Pak US Relations
State of relations with the US
By Javid Husain
NOW that the initial government-encouraged euphoria over the recent offer by Washington to sell F-16 aircraft to Islamabad has subsided to some extent and the heady feeling of being a major non-NATO ally of the US is being replaced by growing concerns over the fast developing US-India strategic partnership as evidenced by the US-India Defence Pact signed at the end of June and the subsequent Indo-US nuclear deal, time has come to take an objective and detached look at Pakistan-US relations.
Historically speaking, Pakistan’s relations with the United States have gone through several phases of close cooperation and estrangement. The current phase of close Pakistan-US relations began with the U-turn in Pakistan’s pro-Taliban policy in the wake of the events of 9/11 leading to the full resumption of the US economic and military assistance to Pakistan and its designation as a non-NATO ally.
Pakistan-US relations have seen many ups and downs, and there is no guarantee that the future course of this relationship is going to be any different despite the reassuring statements made from time to time in both Washington and Islamabad. The strength of this relationship obviously will depend on the convergence of the national interests of the two countries: the greater the convergence, the stronger with this relationship be.
Let us see what the US global and regional interests in South Asia are and the extent to which they converge with Pakistan’s national interests.
The over-arching US strategic objective since the end of the cold war and the collapse of the Soviet Union is to remain the predominant global power as it is now and to prevent the rise of another power capable of challenging its global supremacy. President Bush couldn’t have said it more unequivocally when he declared at West Point on June 1, 2002, “ America has, and intends to keep, military strengths beyond challenge, thereby making the destabilizing arms races of other eras pointless, and limiting rivalries to trade and other pursuits of peace.”
In other words, the main US strategic objective is to keep this world unipolar as long as possible and to block or at least to slow down the emergence of a multipolar world. US strategic objectives in various regions basically flow from the main goal of establishing the US global hegemony or Pax Americana.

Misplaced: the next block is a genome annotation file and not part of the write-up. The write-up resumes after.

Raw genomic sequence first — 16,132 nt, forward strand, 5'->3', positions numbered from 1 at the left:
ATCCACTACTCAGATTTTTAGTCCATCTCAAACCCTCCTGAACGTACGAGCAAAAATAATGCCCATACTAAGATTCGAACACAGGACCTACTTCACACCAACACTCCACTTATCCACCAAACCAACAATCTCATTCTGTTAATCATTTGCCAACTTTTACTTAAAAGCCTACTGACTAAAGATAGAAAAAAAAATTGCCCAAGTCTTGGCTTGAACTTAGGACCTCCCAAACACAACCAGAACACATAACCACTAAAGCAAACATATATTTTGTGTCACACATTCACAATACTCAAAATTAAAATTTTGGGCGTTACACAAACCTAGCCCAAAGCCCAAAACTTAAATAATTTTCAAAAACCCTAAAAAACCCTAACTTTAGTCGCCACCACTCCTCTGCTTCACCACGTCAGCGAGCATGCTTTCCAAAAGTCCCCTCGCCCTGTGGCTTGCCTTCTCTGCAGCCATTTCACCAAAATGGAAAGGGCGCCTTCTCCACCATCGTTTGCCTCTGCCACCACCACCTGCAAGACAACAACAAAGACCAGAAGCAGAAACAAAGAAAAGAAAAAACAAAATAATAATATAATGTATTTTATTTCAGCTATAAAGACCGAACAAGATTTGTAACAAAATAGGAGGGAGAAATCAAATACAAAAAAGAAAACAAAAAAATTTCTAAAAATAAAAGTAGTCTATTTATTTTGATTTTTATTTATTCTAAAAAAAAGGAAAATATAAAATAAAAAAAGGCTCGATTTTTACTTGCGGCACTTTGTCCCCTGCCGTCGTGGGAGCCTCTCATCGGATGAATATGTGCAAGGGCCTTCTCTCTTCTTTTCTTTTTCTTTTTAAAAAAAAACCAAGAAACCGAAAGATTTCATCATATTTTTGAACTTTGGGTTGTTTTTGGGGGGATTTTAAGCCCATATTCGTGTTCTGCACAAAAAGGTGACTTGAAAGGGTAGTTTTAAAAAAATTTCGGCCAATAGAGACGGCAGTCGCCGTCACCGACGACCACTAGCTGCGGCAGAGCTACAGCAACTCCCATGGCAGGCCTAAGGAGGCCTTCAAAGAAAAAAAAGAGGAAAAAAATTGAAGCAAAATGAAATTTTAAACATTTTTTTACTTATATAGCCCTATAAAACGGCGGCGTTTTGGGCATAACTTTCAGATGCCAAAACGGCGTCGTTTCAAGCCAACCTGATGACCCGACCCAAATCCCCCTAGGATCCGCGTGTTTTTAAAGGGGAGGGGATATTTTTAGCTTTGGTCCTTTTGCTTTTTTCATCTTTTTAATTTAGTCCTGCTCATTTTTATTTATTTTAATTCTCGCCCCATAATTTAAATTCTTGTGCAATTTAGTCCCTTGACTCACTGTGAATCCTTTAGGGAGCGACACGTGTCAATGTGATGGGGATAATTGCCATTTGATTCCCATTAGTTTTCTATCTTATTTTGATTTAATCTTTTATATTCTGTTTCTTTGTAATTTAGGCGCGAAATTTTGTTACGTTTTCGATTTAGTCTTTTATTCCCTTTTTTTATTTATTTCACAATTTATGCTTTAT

Although it has almost become a cliche to say that the 21st century would be the Asian century, it still is a valid statement. Asia, currently with the second largest economy in the world (Japan), the fast growing economy of China with the estimated GDP of $1.78 trillion, with two of the biggest countries in the world in terms of population (China and India), with the fast growing military muscle of China, Japan, India and South Korea, with most of the world oil and gas reserves, and with the dynamic economies of the Asean and South Korea, is a continent which is destined to play an increasingly important role in international politics in the 21st century.
It is understandable, therefore, that the US would like to be actively involved in the security architecture in Asia. According to a senior US official quoted recently in New Delhi, “The worst outcome for the US is an Asia from which we are excluded... The key challenge for the US over the past 100 years has been to remain engaged everywhere and not allow any other industrial power to dominate a given region. If I were China, I would be working on kicking the US out of Asia. Right now, we have a lot of alliances but there is no architecture embedding us in Asia. This worries us.”
The US views China as posing in due course a challenge to its power and influence in Asia as the latter’s economic and military power grows further. Washington is therefore engaged in building up a security structure aimed at containing China. The US alliances with Japan and South Korea will play this role in the Far East. The developments of the past few years clearly indicate that the US has decided to build up India in the hope that it will ultimately emerge as a counterweight to China on the Asian continent and help in containing China on its southern periphery.